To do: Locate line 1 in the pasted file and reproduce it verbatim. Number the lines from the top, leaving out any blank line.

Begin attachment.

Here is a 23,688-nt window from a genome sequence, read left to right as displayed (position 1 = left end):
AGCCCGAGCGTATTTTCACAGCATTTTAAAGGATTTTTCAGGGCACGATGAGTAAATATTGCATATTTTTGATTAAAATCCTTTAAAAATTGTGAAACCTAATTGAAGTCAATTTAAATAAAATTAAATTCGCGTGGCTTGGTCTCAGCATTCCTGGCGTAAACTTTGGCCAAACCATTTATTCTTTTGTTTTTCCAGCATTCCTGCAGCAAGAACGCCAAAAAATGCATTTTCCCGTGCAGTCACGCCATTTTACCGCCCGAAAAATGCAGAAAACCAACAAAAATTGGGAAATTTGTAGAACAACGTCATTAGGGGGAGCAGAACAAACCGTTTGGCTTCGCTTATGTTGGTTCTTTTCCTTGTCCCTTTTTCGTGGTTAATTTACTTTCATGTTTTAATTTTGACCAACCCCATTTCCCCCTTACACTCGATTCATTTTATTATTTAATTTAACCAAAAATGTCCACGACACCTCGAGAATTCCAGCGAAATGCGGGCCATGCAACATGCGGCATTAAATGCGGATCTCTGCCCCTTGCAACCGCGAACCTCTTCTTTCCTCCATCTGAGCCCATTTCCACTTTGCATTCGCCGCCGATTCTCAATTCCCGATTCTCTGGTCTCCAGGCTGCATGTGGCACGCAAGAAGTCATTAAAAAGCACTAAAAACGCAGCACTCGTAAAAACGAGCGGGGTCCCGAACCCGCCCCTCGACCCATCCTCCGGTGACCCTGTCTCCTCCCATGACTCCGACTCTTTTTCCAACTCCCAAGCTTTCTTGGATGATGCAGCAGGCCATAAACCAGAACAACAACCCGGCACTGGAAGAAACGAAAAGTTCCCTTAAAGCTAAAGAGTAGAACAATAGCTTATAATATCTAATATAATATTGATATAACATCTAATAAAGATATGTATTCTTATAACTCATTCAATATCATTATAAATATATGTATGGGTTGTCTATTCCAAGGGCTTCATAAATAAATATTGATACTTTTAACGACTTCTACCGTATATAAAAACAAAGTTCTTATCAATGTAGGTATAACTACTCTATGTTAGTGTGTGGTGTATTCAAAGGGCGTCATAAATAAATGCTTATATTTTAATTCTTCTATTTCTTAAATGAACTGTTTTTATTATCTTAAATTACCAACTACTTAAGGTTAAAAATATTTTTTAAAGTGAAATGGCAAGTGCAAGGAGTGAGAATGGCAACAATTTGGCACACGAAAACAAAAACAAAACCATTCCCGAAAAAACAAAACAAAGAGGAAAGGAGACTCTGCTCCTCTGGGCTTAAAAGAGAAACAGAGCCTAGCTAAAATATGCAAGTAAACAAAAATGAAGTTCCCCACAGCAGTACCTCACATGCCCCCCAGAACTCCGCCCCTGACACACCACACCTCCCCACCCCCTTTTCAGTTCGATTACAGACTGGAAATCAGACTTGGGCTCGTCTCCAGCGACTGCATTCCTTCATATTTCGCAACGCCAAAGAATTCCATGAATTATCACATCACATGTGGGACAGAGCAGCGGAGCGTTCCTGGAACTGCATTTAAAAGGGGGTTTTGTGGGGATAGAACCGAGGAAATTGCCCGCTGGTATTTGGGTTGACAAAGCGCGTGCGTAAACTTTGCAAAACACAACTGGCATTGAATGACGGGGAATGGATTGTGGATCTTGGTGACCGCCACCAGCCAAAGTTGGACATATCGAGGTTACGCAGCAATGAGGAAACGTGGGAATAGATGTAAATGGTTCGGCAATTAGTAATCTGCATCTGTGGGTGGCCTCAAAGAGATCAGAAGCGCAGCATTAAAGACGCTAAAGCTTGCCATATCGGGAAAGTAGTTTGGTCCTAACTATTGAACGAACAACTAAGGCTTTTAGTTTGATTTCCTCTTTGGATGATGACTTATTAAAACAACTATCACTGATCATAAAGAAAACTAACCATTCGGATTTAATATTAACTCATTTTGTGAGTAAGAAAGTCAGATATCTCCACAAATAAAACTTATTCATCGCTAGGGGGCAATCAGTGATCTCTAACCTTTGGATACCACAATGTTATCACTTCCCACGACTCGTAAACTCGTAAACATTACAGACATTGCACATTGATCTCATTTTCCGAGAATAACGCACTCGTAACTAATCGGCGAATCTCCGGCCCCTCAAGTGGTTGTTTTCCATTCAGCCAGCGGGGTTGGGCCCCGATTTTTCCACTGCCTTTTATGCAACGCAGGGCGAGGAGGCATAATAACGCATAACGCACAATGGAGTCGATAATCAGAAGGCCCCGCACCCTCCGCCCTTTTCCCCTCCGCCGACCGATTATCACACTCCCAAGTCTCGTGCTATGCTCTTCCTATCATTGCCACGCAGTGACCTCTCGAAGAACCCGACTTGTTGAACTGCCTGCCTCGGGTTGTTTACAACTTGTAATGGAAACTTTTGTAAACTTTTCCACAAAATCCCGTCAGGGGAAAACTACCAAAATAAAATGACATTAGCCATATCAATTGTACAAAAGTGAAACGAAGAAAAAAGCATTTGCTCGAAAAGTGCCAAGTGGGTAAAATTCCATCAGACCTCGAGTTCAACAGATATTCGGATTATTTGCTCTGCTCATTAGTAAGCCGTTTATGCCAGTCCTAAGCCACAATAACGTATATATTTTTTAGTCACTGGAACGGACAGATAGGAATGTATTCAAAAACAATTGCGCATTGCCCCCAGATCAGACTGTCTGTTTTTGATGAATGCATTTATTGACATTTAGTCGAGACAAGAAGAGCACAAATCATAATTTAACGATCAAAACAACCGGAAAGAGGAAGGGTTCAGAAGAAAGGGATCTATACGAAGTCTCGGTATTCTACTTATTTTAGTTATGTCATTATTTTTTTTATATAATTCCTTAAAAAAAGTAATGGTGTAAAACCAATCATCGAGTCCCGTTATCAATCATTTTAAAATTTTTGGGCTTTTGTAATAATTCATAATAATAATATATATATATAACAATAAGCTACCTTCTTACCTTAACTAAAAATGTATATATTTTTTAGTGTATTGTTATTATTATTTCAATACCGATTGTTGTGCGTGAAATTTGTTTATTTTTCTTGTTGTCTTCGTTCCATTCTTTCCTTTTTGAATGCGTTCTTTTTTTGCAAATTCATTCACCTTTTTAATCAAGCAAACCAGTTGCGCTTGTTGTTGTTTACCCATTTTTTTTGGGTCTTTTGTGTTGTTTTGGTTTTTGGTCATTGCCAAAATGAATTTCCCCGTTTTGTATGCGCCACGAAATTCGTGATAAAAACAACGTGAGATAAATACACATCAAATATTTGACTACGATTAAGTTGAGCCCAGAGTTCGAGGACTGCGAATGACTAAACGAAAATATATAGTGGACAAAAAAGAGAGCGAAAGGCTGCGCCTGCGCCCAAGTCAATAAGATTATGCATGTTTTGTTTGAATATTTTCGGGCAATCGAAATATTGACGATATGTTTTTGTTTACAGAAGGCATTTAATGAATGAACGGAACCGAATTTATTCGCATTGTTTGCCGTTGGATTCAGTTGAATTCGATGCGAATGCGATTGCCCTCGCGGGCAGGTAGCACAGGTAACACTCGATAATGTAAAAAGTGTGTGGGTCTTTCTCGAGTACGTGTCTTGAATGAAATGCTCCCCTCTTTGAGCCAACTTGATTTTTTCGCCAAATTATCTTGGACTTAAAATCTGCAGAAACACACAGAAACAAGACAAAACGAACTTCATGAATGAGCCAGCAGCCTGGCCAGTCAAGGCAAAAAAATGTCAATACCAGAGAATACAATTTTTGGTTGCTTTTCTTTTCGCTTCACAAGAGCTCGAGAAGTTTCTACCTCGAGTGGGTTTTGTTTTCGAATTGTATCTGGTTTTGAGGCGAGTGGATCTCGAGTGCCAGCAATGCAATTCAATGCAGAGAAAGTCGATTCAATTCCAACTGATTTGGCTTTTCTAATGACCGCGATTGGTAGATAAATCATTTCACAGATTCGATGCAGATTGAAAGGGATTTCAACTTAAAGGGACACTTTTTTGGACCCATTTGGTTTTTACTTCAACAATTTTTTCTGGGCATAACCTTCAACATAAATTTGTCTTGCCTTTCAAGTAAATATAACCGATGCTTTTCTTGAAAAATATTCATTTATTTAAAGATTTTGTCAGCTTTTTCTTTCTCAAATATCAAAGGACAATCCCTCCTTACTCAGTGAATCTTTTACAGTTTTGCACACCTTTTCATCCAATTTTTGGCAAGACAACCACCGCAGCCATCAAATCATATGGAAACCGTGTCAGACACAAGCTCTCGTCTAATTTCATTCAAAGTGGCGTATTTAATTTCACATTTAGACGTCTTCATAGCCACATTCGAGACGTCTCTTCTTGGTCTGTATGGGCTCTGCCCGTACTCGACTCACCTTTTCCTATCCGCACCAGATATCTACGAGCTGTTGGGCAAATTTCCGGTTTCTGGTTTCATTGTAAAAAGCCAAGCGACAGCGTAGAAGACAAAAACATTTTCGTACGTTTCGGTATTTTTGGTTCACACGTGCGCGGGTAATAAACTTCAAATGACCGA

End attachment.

Here is a 23,688-nt window from a genome sequence, read left to right as displayed (position 1 = left end):